If your firm is like most, the pursuit of lateral partners is a critical piece of your growth plan, and you invest in it disproportionately. But unless yours is an exception, the effort under-delivers. Consider data highlighted in a January article from ALM, authored by Nicholas Bruch, Michael A. Ellenhorn and Howard Rosenberg.

    • In the past 5 years (2014-2018) there were almost 9,000 lateral moves made within Am Law 200 firms. (This doesn’t count firms with fewer than approximately 200 lawyers that, though not on the registry of America’s 200 largest, rely heavily on lateral hiring as a center piece for growth.)
    • 97% of Am Law 200 firms contributed to that 9,000-moves figure above.
    • According to the authors, “Slightly more than half averaged at least one lateral every two months over that period, and one-quarter averaged at least one-lateral per month. This is the equivalent of a firm completing one sizable acquisition per year.”
    • The estimated value of business moves between Am Law 200 firms (meaning from one Am Law 200 firm over the last 5 years is $17.1 billion. To quote the authors again, “To put that into perspective, Am Law 200 firms grew their revenue by a total of $16.9 billion during that period.”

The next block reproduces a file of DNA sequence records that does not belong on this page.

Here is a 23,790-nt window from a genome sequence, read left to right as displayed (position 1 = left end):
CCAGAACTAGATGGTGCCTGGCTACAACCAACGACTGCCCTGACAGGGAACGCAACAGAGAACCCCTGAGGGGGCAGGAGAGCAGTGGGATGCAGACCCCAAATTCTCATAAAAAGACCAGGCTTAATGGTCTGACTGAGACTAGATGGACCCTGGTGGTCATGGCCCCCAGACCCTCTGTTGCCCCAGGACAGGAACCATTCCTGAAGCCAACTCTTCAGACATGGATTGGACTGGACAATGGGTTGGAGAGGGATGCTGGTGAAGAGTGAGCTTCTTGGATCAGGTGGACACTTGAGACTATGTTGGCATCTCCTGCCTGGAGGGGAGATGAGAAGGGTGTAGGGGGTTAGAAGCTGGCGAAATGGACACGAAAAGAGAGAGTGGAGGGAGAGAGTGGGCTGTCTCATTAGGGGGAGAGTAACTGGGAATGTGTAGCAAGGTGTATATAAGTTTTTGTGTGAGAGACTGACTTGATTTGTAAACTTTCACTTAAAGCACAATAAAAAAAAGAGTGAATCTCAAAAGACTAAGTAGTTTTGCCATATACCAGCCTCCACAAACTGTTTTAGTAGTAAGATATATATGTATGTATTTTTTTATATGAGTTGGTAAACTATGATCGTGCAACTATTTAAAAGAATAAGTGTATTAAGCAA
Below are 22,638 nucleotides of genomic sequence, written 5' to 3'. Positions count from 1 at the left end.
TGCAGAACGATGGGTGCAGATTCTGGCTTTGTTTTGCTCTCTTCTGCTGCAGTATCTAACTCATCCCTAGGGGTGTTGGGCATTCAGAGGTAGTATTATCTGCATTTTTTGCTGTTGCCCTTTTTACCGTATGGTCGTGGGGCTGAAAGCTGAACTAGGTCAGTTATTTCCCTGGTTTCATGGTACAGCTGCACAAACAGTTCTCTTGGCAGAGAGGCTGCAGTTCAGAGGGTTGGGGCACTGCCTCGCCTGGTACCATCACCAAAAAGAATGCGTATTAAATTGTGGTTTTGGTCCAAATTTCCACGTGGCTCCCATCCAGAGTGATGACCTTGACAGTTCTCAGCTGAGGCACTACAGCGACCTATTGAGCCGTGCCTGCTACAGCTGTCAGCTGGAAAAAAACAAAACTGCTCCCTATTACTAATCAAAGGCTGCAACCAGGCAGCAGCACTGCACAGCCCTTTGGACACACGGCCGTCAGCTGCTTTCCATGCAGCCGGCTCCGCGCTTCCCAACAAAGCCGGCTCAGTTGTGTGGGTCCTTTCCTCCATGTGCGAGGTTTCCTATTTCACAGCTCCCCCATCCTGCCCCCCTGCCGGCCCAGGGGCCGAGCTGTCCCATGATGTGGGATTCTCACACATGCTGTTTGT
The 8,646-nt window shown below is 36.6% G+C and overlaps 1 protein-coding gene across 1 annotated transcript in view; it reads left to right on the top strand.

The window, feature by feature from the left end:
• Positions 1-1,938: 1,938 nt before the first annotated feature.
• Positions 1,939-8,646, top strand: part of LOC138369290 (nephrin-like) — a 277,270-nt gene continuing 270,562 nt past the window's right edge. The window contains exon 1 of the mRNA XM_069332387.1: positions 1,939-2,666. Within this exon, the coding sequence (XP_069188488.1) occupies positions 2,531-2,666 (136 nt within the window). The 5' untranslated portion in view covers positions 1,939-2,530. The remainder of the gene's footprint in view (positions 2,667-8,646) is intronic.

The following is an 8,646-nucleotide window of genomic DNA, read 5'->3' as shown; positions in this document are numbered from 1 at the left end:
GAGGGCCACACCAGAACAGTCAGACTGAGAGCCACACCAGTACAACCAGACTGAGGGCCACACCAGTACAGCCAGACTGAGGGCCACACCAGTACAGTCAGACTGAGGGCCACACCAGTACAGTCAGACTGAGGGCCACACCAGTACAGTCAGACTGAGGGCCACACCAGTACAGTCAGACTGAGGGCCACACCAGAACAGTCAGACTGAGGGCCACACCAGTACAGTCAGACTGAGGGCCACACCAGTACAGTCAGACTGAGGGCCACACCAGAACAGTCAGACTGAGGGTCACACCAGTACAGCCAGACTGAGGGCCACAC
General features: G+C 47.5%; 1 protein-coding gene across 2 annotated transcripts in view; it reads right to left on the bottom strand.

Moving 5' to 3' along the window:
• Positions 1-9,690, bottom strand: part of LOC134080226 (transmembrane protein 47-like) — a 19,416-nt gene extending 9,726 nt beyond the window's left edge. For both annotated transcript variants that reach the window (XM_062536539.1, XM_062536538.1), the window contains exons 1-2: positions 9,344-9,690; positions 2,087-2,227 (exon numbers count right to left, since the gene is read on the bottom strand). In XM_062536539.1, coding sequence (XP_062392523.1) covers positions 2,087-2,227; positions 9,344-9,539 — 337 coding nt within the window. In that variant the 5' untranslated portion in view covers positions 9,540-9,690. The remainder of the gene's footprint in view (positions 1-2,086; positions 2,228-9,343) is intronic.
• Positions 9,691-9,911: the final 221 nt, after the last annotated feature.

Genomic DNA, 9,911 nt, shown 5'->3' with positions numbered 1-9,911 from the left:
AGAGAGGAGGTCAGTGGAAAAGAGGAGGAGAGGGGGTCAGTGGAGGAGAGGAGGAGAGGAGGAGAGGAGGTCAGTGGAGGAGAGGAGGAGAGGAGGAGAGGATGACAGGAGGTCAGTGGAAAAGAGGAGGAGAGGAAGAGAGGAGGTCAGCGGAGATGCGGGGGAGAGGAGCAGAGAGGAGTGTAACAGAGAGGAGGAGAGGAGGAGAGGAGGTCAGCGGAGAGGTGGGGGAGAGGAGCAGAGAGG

We should pause to let that last bullet point sink in — the value of business moved within the Am Law 200 lateral market over the past five years eclipsed the value of total revenue growth among the Am Law 200.

What About The Pay Off?

The ALM article goes on to paint a picture you’ve probably already seen. 

    • 24% of lateral partner hires leave within 3 years.
    • Within 5 years, nearly 50% leave.
    • Two-thirds of lateral partner hires fail to produce even 75% of the expected “book.”

“Put simply,” the article posits, “bad hiring decisions are costing law firms (and their partners) significant amounts of money.”

As stark as they must appear to anyone examining strategies for growth and business development, these numbers do not represent new news. Big investments for little-to-no return have been a common theme for law firms and their lateral hiring programs for decades. The ALM article puts a fine point on the reality of today’s increasingly competitive market where revenue growth isn’t easy to come by.